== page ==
George Lucas Educational Foundation
Social & Emotional Learning (SEL)

“Whatever! You Think I Care?”

Young people often say harsh things. Here’s a guide to what they probably mean, and seven suggestions for reaching an understanding in a calmer moment.

October 3, 2014

I was thinking this afternoon of the misunderstood "language" from developing children and adolescents that we often receive as educators. This is the type of language that catches us off guard as we posture for the perfect discipline-minded "one-up" response. Sometimes it feels frustrating -- and actually downright awful -- when we hear our reactions unintentionally mirroring those anxious or angry emotions, personalizing these conversations when, in actuality, it has nothing to do with us!

The Meaning Behind the Language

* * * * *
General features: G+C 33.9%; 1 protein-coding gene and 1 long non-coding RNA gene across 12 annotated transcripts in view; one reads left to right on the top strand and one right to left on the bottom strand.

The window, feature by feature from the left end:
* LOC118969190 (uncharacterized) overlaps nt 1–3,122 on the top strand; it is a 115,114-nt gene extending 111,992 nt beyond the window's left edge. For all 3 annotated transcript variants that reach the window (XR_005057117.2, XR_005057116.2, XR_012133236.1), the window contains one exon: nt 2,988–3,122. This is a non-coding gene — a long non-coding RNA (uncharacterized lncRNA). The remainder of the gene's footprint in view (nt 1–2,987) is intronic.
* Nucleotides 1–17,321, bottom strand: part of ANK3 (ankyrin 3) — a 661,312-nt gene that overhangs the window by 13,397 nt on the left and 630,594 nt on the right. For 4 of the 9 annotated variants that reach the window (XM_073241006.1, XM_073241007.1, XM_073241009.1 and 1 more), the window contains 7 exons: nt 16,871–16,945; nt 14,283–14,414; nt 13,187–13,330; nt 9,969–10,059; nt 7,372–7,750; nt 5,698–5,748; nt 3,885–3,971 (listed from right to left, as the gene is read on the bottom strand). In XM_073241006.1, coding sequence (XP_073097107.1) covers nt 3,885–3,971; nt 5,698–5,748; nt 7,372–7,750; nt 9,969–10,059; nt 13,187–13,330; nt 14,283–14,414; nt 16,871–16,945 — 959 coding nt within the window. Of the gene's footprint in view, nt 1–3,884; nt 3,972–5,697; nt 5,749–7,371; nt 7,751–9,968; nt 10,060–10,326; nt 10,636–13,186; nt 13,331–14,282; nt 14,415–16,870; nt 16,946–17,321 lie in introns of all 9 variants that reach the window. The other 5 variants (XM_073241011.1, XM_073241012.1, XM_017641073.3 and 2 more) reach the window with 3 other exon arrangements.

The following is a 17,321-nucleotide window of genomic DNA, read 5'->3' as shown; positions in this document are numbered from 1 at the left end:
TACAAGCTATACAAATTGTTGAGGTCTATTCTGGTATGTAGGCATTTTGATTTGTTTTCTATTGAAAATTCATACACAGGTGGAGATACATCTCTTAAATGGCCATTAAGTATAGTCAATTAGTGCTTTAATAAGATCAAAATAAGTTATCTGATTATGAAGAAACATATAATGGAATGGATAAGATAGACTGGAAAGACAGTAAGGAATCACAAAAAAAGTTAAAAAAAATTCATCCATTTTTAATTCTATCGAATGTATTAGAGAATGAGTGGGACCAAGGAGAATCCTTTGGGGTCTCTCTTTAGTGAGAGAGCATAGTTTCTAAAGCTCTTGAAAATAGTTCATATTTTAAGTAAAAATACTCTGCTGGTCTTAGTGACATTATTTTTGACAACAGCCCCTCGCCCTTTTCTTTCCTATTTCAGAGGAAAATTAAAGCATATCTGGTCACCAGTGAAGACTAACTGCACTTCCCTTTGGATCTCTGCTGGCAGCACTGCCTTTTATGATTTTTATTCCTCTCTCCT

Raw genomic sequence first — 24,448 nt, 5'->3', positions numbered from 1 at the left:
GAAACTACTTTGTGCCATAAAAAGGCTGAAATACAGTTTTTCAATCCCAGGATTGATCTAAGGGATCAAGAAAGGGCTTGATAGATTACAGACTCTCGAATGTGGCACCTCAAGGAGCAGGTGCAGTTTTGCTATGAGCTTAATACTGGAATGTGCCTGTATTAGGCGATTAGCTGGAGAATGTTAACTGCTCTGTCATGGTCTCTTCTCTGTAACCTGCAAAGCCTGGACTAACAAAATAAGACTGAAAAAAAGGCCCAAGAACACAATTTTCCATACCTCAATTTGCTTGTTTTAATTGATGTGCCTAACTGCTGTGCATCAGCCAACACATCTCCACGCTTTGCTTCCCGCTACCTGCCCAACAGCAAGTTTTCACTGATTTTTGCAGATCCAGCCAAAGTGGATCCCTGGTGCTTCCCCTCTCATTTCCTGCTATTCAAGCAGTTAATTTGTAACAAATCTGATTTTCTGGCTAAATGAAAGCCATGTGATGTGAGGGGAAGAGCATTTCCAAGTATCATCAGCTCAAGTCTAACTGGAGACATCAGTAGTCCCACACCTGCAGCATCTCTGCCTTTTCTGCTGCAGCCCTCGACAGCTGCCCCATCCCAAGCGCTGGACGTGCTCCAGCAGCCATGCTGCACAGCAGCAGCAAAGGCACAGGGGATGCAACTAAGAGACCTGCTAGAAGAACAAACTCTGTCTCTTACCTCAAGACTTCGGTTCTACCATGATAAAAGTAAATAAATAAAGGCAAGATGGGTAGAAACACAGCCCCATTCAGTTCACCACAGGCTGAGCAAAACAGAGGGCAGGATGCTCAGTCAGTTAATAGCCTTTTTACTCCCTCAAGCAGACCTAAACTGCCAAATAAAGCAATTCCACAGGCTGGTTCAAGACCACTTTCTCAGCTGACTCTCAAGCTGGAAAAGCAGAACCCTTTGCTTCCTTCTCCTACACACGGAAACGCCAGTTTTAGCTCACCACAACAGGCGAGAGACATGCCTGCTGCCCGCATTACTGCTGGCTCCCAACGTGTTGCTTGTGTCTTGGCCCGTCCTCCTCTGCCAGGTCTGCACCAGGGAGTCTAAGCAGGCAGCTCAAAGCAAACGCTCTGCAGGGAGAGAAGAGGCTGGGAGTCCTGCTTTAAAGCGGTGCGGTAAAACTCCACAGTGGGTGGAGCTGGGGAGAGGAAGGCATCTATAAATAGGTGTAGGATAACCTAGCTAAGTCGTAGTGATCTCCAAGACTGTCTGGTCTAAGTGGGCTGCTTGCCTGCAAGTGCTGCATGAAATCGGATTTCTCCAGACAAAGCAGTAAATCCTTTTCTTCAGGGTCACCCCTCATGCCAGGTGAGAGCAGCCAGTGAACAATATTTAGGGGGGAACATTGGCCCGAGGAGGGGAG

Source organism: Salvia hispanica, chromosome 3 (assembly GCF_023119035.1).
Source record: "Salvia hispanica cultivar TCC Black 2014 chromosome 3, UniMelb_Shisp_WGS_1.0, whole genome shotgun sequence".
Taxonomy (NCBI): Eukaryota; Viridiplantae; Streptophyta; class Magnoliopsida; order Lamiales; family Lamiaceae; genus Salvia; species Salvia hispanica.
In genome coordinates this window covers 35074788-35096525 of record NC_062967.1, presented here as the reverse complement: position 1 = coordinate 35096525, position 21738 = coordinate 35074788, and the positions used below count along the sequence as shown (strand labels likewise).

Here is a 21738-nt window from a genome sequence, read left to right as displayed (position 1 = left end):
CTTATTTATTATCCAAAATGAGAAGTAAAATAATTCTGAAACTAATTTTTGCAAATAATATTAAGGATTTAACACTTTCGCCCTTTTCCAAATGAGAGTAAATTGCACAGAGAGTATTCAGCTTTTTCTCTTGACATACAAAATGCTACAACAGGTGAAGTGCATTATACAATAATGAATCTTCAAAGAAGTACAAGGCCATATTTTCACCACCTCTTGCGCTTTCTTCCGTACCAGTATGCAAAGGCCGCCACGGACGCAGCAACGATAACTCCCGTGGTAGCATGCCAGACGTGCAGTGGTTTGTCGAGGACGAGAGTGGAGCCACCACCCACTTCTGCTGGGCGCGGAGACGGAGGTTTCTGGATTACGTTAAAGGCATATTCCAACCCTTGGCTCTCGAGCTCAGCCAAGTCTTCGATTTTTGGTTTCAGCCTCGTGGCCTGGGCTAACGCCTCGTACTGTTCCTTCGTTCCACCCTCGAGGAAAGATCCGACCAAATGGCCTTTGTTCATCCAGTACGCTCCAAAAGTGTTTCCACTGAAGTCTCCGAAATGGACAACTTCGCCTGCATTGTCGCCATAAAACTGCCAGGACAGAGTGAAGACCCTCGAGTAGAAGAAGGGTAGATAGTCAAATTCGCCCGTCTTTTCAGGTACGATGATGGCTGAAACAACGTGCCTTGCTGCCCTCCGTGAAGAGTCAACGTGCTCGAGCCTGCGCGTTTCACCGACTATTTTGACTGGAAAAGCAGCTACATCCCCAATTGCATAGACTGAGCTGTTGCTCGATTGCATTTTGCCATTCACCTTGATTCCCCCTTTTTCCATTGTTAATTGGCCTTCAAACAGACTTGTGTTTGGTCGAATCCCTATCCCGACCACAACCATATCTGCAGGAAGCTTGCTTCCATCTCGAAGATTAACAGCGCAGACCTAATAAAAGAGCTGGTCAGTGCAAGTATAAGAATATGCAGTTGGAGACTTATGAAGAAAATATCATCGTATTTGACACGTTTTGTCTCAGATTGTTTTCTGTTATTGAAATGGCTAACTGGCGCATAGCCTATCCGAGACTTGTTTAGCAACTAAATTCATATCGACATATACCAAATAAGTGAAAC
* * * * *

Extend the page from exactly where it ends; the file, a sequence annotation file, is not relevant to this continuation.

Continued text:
Every day, we observe these developing minds and hearts as our students try to find their place, purpose, and way in the world. My question is: If we could decode and understand what is possibly being stated beneath a lexicon that feels inappropriate, disrespectful and hurtful, would we choose different responses and communication strategies? I believe we would.

Below are some recent examples of student responses that I've heard over the past few months and years in moments of hopelessness, shame, intense anger, and escalating conflict. I've arranged the student response and the possible deeper meaning or underlying feelings side by side.

What They Say: F*ck you! -- What They May Be Trying to Say: I'm so angry, and you cannot possibly understand how I feel!

What They Say: Go ahead, I don't care. -- What They May Be Trying to Say: Nothing matters right now, and whatever you say to me or do to me will just add to the troubles I am facing and feeling!

What They Say: Whatever! -- What They May Be Trying to Say: We are so far apart on our views, it doesn't matter, because you will never walk my walk.

What They Say: You think I care? -- What They May Be Trying to Say: What you don't realize is that I am protecting myself and defending all I have -- myself!